For our readers who aren’t already aware of your work, could you give us an overview of your approach?
I create illustrations with the medium of relief print, so basically linocut and woodcut illustrations along themes of food growing, food sovereignty and the human connection with our food. My designs are printed on natural handmade papers with a very raw edge and I also work with lots of organic farming unions internationally.
Your work is rooted in nature and agriculture. Where does that interest originate from?
I grew up on a council estate with a single mum who took home a monthly budget less than benefits whilst she put herself through university. We lived on Tesco value food and she would often go without meals to make sure there was enough for me and my younger sister. On the balcony of our small council flat she would grow tomatoes and I think that’s probably where the interest first sparked. Since then my obsession with food, where it comes from and how it’s grown has consistently stayed with me and led me into this really very niche area of making.
How does your creative process reflect that focus on sustainability?
I guess I keep things very simple in the work that I make; I only use water-based non-toxic inks and I like to use handmade natural/raw fibre papers. I don’t buy in lots of digitally or industrially made products, and when it comes to working with clients I tend to ask myself first if their business is one I would want to buy from myself and aligns with my values.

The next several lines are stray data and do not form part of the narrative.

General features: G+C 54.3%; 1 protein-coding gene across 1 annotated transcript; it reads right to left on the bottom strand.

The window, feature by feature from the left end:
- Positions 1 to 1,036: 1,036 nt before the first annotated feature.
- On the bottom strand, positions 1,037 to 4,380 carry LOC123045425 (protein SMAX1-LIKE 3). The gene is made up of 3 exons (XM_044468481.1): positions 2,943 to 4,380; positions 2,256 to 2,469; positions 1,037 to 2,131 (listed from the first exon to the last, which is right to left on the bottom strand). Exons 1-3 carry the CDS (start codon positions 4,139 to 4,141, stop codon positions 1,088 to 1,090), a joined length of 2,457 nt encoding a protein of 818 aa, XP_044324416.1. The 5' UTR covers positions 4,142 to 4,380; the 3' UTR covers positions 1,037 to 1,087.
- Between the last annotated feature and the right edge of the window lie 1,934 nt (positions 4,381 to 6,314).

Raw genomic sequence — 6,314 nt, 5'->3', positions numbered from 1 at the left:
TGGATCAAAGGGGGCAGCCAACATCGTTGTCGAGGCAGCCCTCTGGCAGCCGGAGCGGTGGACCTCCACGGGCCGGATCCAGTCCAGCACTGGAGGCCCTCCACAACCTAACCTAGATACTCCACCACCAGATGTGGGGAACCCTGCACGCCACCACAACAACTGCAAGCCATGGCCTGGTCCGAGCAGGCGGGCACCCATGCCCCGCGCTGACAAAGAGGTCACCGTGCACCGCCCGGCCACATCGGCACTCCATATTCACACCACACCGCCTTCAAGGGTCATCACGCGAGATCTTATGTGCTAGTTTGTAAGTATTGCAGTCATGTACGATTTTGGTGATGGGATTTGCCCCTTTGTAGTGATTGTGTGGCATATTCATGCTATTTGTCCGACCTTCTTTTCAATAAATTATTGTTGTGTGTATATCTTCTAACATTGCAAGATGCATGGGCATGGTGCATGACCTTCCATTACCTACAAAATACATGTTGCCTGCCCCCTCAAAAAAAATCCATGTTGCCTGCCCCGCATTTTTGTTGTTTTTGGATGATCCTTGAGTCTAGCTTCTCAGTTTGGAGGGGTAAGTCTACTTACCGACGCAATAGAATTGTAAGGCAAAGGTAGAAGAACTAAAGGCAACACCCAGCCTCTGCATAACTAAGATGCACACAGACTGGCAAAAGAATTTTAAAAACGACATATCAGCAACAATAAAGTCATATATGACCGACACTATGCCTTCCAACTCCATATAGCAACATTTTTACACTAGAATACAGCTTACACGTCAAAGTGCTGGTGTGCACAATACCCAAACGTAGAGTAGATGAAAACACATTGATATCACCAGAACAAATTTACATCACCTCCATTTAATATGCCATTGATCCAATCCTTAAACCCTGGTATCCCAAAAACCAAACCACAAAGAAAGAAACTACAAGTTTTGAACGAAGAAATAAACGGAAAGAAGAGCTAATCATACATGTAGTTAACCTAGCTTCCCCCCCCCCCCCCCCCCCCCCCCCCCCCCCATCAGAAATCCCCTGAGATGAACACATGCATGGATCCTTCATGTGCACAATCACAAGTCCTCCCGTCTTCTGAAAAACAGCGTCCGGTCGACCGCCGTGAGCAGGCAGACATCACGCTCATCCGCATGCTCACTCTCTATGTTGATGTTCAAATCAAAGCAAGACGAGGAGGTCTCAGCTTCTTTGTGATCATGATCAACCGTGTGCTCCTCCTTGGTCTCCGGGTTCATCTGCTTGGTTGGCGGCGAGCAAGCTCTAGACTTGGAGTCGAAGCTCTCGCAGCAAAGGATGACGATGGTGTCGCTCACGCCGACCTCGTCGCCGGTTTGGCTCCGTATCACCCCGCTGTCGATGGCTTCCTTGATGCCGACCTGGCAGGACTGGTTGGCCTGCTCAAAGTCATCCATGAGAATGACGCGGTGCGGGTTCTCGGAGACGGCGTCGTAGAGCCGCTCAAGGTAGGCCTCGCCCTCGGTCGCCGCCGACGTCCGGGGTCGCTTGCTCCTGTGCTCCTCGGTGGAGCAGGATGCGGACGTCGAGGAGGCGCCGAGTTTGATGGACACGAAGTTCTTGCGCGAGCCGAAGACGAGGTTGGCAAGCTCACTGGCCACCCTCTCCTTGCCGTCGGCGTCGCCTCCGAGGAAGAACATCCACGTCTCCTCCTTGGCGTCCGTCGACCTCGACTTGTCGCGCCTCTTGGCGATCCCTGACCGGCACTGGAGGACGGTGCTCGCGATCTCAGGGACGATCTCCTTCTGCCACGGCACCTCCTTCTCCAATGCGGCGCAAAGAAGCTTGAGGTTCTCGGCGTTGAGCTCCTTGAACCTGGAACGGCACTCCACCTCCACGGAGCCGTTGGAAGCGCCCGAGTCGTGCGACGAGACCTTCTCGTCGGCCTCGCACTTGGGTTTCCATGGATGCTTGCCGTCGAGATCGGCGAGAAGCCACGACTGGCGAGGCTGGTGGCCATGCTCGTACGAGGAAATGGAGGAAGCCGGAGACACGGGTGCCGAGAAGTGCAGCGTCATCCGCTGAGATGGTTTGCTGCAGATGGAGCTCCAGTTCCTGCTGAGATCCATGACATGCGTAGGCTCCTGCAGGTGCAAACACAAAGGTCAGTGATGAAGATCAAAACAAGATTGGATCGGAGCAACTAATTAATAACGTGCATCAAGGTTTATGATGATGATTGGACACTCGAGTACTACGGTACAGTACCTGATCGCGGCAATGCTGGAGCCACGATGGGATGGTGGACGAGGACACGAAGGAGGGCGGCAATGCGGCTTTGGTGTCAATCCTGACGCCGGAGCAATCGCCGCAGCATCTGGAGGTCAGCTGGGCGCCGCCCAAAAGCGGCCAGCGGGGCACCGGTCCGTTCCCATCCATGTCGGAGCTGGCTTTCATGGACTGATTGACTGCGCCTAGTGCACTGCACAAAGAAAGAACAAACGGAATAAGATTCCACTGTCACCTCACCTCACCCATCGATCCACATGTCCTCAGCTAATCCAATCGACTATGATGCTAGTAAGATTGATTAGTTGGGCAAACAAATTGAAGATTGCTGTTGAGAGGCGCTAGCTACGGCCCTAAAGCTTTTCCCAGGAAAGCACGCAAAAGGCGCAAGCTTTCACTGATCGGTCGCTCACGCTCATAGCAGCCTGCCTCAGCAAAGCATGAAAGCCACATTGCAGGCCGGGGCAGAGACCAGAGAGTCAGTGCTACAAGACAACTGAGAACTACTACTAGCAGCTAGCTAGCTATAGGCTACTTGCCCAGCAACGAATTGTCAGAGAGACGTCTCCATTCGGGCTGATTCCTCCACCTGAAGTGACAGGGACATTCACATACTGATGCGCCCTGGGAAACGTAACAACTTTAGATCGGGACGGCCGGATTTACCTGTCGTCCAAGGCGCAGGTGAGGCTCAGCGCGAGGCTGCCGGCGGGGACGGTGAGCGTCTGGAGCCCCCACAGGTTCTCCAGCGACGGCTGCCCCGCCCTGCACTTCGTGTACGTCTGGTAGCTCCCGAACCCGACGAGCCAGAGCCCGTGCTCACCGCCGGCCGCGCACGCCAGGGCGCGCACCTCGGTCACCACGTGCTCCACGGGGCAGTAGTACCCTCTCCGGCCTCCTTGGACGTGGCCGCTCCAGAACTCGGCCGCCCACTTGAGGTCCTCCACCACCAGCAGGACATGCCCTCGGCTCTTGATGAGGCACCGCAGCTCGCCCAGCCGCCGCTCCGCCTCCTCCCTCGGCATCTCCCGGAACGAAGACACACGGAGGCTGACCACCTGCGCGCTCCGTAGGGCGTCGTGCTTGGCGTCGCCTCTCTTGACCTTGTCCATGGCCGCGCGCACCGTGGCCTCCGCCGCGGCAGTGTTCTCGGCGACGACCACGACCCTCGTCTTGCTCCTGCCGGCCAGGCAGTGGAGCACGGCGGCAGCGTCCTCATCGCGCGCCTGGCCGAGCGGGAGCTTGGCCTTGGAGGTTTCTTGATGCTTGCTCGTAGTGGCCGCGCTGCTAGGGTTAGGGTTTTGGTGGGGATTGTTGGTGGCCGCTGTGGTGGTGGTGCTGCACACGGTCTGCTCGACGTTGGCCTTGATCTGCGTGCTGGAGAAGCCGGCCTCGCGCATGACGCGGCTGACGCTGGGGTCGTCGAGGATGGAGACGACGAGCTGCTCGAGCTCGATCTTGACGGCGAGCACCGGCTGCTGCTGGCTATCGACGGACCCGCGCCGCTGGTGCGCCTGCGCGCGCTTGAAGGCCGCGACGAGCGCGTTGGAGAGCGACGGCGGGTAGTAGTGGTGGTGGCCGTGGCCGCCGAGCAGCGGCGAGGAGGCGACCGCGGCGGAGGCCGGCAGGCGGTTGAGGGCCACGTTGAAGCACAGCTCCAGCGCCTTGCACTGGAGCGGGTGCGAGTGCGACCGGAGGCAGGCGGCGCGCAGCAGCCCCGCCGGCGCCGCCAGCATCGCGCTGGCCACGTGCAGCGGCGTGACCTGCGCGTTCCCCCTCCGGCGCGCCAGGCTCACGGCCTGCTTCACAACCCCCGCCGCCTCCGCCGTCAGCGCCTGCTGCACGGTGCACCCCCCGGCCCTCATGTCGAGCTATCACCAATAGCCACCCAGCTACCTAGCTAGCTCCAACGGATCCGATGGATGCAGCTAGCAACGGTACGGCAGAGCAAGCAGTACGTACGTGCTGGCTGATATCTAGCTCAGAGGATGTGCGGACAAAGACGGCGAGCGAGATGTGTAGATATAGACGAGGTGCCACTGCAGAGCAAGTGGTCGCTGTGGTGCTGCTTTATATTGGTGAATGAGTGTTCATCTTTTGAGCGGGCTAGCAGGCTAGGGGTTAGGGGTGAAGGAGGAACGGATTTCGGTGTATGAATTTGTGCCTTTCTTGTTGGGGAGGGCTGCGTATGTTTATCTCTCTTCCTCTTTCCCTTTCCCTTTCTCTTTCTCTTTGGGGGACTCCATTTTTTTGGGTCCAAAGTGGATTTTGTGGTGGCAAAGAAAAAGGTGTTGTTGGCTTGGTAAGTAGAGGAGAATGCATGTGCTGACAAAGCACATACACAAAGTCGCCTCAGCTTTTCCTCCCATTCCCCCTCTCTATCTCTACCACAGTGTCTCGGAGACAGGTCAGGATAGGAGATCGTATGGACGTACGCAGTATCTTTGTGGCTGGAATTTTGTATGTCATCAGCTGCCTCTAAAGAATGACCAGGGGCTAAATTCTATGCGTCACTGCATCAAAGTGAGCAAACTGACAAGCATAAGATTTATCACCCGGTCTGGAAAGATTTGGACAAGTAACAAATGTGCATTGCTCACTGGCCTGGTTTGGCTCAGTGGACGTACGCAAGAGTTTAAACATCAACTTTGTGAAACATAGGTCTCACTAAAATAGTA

You founded a printmaking studio collective in Bristol: Cato Press. Can you tell us about the role of community in your creative process?
For me printmaking is intrinsically a democratic process. It’s rooted in communicating to the community and has always been used traditionally as a process for disseminating ideas and bringing people together. Cato Press was intended to be a celebration of that, a place where grass roots community organisations could gather together and create imagery that spread their ideas whilst making art accessible to everyone.
For me, community is core to my creative process; being around brilliant, political and community focused people really inspires my work and my practice. I tried living in the countryside during lockdown and I felt so isolated, lonely and devoid of creative ‘umph’ that I came running back to the bustle.
Where or how do you find inspiration?
I take a lot of inspiration from my own growing on my allotment, small scale farmers and businesses choosing to go against the grain and create a life that adds to the world rather than taking from it. I also look a lot to the printmaking groups and organisations through history who have managed to effect great change, specifically the Mexican printmakers of the last century who were real masters of their craft.
You’ve designed for the Landworkers Alliance, and many of your designs reflect an idea of revolution, uprising or change – what’s the relationship between your art and activism?
I think it sits at the core of what I do, for me all art should mean something and question something, or create some kind of stirring in the viewer. I’m sure there are many who might disagree, but I want my art to be useful and have meaning beyond just a pretty picture that suits a colour scheme for a room.
What are you hoping to achieve with your work? What’s your creative goal or mission?
I guess to create hope in people and motivation for change, to encourage and inspire and hopefully show in some small way that another way is possible.
What does the future hold for your practice?
I’m hoping to spend more time making and developing my own ideas rather than taking on too much client work, which I love but uses so much of my energy. I have a young family also and the balance of time with them and making my career work is always a fine one. So I’m hoping the coming year will hold lots of new big and colourful prints that bring a new energy to my practice.
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